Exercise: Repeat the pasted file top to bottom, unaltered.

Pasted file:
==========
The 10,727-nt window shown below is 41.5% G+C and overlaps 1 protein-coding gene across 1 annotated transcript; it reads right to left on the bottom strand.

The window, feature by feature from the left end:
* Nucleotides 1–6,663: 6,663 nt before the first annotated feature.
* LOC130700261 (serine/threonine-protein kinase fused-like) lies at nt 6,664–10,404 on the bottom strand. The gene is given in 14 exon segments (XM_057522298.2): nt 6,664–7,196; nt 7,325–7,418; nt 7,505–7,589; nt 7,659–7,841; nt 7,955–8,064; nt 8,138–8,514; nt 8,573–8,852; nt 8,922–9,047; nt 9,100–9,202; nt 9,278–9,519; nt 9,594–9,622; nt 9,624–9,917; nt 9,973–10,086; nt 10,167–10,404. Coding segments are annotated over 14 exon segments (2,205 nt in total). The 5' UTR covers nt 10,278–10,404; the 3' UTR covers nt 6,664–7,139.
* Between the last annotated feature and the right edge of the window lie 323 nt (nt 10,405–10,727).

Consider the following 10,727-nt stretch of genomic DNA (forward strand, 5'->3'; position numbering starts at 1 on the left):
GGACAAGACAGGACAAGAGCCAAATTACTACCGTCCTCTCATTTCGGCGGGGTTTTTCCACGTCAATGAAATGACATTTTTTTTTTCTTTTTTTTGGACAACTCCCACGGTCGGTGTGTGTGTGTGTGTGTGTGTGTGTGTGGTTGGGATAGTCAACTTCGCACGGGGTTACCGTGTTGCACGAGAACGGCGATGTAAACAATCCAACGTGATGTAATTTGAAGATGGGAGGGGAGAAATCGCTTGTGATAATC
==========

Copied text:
The 10,727-nt window shown below is 41.5% G+C and overlaps 1 protein-coding gene across 1 annotated transcript; it reads right to left on the bottom strand.

The window, feature by feature from the left end:
* Nucleotides 1–6,663: 6,663 nt before the first annotated feature.
* LOC130700261 (serine/threonine-protein kinase fused-like) lies at nt 6,664–10,404 on the bottom strand. The gene is given in 14 exon segments (XM_057522298.2): nt 6,664–7,196; nt 7,325–7,418; nt 7,505–7,589; nt 7,659–7,841; nt 7,955–8,064; nt 8,138–8,514; nt 8,573–8,852; nt 8,922–9,047; nt 9,100–9,202; nt 9,278–9,519; nt 9,594–9,622; nt 9,624–9,917; nt 9,973–10,086; nt 10,167–10,404. Coding segments are annotated over 14 exon segments (2,205 nt in total). The 5' UTR covers nt 10,278–10,404; the 3' UTR covers nt 6,664–7,139.
* Between the last annotated feature and the right edge of the window lie 323 nt (nt 10,405–10,727).

Consider the following 10,727-nt stretch of genomic DNA (forward strand, 5'->3'; position numbering starts at 1 on the left):
GGACAAGACAGGACAAGAGCCAAATTACTACCGTCCTCTCATTTCGGCGGGGTTTTTCCACGTCAATGAAATGACATTTTTTTTTTCTTTTTTTTGGACAACTCCCACGGTCGGTGTGTGTGTGTGTGTGTGTGTGTGTGTGGTTGGGATAGTCAACTTCGCACGGGGTTACCGTGTTGCACGAGAACGGCGATGTAAACAATCCAACGTGATGTAATTTGAAGATGGGAGGGGAGAAATCGCTTGTGATAATC